On Tyranny, Twenty Lessons from the Twentieth Century

June 6, 2017 – By Bette McDevitt

Timothy Snyder, who wrote this primer of 130 pages, a guide for these times, is a history scholar. His areas of expertise are Nazi Germany and communism in the Stalin era. His books are multiple and his awards numerous and prestigious.

The first words of the prologue in this book are “History doesn’t repeat, but it does instruct.” The statesmen who formed our country, he tells us, took instruction from the history they knew, a world of democracies and republics that collapsed into oligarchies and empires. Our founders built a system of checks and balances to avoid these failures and the evil they knew and called tyranny.

Snyder suggests that we- when our political order is in peril, and that would be now- can learn from both ancient and more recent history. He reminds us that we are no smarter than the German citizenry who found themselves living in a fascist state; “The European history of the twentieth century shows that societies can break, democracies can fall, ethics can collapse, and ordinary men can find themselves standing over death pits with guns in their hands.”

Grim picture, isn’t it? Snyder gives us twenty lessons from the 20th century to avoid this scenario. He never mentions the current president, but he doesn’t have to. He provides comments and background on each “lesson,” that give us the history we missed or glossed over, that which is relevant today. The comments and the background are the reason you have to get the book, rather than just hang these 20 lessons on the refrigerator. They provoke thought and ask more of you than a letter to your senators.

One lesson, for example, tells us to “defend our institutions.” He warns of their fragility; “They fall one after the other unless each is defended from the beginning.”  He urges us to choose one you care about, a newspaper, a law, a labor union, and take its side.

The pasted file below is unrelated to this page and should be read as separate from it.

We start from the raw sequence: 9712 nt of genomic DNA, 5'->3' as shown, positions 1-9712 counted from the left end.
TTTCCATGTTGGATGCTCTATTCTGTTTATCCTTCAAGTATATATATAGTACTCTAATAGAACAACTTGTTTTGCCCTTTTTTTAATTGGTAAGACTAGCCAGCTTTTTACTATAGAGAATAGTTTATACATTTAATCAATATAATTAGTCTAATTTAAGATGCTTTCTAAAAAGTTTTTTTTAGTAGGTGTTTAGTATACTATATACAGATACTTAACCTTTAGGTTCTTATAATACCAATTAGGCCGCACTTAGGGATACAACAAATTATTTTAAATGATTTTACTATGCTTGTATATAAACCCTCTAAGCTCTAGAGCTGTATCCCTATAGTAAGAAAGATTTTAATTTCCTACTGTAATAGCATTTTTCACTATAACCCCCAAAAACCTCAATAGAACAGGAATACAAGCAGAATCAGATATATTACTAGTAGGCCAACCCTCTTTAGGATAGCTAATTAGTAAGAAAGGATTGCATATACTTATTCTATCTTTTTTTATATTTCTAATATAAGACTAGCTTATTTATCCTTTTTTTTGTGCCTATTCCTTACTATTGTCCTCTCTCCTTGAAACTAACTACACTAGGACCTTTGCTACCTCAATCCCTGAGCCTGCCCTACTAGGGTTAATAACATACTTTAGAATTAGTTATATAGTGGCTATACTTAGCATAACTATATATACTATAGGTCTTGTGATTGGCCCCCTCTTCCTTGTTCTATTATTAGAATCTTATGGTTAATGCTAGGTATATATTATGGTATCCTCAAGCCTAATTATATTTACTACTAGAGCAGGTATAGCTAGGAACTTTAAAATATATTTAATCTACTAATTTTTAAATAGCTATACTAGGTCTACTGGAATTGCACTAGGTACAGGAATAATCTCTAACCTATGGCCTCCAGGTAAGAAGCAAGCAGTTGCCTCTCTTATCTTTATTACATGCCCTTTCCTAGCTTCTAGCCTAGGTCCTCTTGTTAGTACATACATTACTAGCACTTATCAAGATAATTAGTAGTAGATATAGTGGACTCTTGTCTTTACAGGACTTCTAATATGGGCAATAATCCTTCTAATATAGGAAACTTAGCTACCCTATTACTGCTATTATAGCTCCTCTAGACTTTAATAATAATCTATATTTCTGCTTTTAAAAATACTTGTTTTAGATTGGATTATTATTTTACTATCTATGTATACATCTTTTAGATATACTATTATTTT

In another lesson, he warns us to “Beware the one-party state.” This would involve defending rules of democratic elections, voting in local and state elections, and running for office. In another lesson, he warns us to “be wary of paramilitaries.” Remember Trump’s security forces during the campaign? “Throw ‘em out!” he told his handlers, referring to some hecklers.

In the epilogue, he quotes some verse from Hamlet, which seem most timely. “The time is out of joint. O cursed spite/That ever I was born to set it right!” Mark Rylance, the Shakespearean actor with social justice in his heart, used that same quote during his recent visit here to mark the 125th Anniversary of the Battle of Homestead.  We can take those words as a call to action. If we don’t “set it right,” woe to us.

You can get the book in paperback, hardback, on Kindle, in audible or readable form or both at once, at a very affordable price. I’m thinking of multiple copies, for family and friends. It would also work for a book group or discussion group.

Bette McDevitt is a member of the Editorial Collective and a Raging Granny.

Categories: Books, Lessons, Literature, Review

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